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KAPOOT carries physical theater to extreme entertainment

1:14:34 PM CDT - Thursday, February 26, 2004

By Shannon Littlejohn

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"Being an artist is about finding your own voice," says Nick Johnson, associate professor and director of dance for WSU's School of Performing Arts.

In the art of physical theater, KAPOOT's voice comes through clearly and hilariously even though the characters never speak a word, Johnson says.

The KAPOOT Clown Theatre will perform Saturday, March 6, in Miller Concert Hall as part of Wichita State University's Connoisseur Series. It's a return engagement for the wild and crazy theater troupe, last seen on campus in 2001.

"They were very well-received," said Wendy Hanes, associate dean of fine arts who attended the 2001 performance with her 4-year-old granddaughter. "It's wonderful fun, and it's totally appropriate for children." Now, the granddaughter is 7 with a 3-year-old brother. Hanes says she'll bring them both to this year's performance.

Hanes credits Nick Johnson, associate professor and director of dance, for attracting KAPOOT to WSU. Johnson is a founding member and artistic director for the School for Mime Theater (originally the Goldston & Johnson School for Mimes). Now in its 25th year, the school offers an annual summer program at Canyon College in Gambier, Ohio.

The creators of KAPOOT, Dan Griffiths and Stephen Chipps, are alums of the Goldston & Johnson School and friends of Johnson.

"They coined clown theater," said Johnson. "They don't speak but they do make up their own language, and you can understand it."

Chipps and Griffiths, who created KAPOOT in 1999, also have studied with Marcel Marceau, Polish mime master Stefan Niedzialkowski and international touring artist Rick Wamer. They have performed in more than 45 states and 35 countries.

In addition, Chipps has taught since 1985 as artist-in-residence for theaters, museums, community centers and schools, and has received awards for his work with children. He lives in Lakewood, Ohio, where he creates masks and other visual works, and writes in his spare time.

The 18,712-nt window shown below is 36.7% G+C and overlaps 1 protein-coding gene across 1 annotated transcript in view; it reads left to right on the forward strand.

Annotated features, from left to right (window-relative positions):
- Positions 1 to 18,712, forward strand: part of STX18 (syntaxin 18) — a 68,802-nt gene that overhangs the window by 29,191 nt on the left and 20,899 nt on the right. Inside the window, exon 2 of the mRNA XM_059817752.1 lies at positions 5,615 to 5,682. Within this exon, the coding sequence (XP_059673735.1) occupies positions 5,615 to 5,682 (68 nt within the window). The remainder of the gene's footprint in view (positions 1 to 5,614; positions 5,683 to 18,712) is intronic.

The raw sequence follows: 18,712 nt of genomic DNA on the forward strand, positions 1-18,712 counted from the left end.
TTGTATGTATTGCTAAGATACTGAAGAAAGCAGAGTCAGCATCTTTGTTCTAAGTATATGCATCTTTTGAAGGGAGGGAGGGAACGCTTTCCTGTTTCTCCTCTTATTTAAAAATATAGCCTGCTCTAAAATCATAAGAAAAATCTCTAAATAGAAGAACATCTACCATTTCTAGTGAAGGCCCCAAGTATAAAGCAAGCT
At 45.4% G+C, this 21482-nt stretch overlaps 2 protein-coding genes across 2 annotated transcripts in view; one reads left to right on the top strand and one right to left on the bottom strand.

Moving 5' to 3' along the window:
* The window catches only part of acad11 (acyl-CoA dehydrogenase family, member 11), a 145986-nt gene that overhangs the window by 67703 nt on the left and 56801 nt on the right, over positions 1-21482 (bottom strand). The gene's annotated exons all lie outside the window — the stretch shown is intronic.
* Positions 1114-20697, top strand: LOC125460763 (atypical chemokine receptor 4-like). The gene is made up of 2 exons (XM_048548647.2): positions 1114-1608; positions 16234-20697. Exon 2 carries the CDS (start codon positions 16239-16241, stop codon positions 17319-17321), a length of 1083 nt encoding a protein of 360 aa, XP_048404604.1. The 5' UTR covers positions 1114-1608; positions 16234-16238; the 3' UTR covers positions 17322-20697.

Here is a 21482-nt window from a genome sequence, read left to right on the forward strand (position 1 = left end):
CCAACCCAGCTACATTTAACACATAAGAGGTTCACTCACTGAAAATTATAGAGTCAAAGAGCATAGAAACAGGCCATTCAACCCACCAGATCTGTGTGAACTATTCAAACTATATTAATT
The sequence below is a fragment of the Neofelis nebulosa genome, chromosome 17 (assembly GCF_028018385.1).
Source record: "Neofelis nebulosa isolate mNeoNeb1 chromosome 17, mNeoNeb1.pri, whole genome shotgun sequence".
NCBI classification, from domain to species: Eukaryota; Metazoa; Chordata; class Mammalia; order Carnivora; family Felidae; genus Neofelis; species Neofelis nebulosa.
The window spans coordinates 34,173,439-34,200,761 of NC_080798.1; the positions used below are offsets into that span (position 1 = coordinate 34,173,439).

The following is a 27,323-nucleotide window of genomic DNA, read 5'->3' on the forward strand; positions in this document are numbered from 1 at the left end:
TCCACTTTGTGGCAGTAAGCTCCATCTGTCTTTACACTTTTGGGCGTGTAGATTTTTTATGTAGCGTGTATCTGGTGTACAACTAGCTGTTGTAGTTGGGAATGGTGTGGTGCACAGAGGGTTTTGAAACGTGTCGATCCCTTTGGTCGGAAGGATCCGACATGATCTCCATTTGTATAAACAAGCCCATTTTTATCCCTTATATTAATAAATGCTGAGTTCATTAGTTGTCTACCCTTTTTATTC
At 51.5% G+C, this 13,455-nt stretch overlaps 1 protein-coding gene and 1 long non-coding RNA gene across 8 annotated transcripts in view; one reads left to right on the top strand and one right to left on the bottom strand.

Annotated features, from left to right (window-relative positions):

Griffiths lives in Chicago, where he is artistic director of LID Productions (KAPOOT's home company) and teaches clown theater at the Actors Gymnasium. He'll teach physical comedy this summer in Gambier, Ohio. He also has a Kansas connection -- a bachelor's degree in drama from Saint Mary College in Leavenworth.

KAPOOT now also features Jim Williams, who began training with Johnson at age 16 in a 1996 workshop. He also has studied at the Goldston & Johnson School for Mimes, the Trinity/LaMaMa Performing Arts program in New York City, the St. Petersburg (Russia) State Theatre Arts Academy, and with Marcel Marceau, Bill Irwin and Greg Goldston.

Together, the trio continues to celebrate the extremes and absurdities of life through hilarity, pathos and modern satire. KAPOOT's performance is a fusion of acting, mime and clown techniques inspired by European clown traditions and American influences, said Johnson.

Critical reviews of their performances are entertaining, too.

"The monochromatic trio recall everything from Beckett to Blue Man Group to the Beatles' Blue Meanies" (Chicago Free Press); "A masterful piece of bent buffoonery ... (they have) imaginations like deranged hobgoblins" (Chicago Journal); "The only word to describe these antennae-bearing artists is genius" (Wichita State University Sunflower).

"KAPOOT's shows are very funny," says Johnson. "And it's great to bring new original theater to Wichita."

KAPOOT will present a full show with two acts for its WSU appearance. The artists will also present workshops and performances for theater and dance classes on the Thursday and Friday before the March 6 show.

"We've become inundated with narrative-type theater in the movies and television," says Johnson. "With innovative theater, your brain is working in a different way. There's a certain freedom in just sitting back and enjoying what you see. That appeals to the American public because we're tired of bad television and movies."

For more information about KAPOOT, visit www.kapoot.org.

KAPOOT Clown Theatre will perform at 7:30 p.m. Saturday, March 6, in Miller Concert Hall. Tickets are $12, $10 and $8. Call the Fine Arts Box Office at 978-3233 for reservations.



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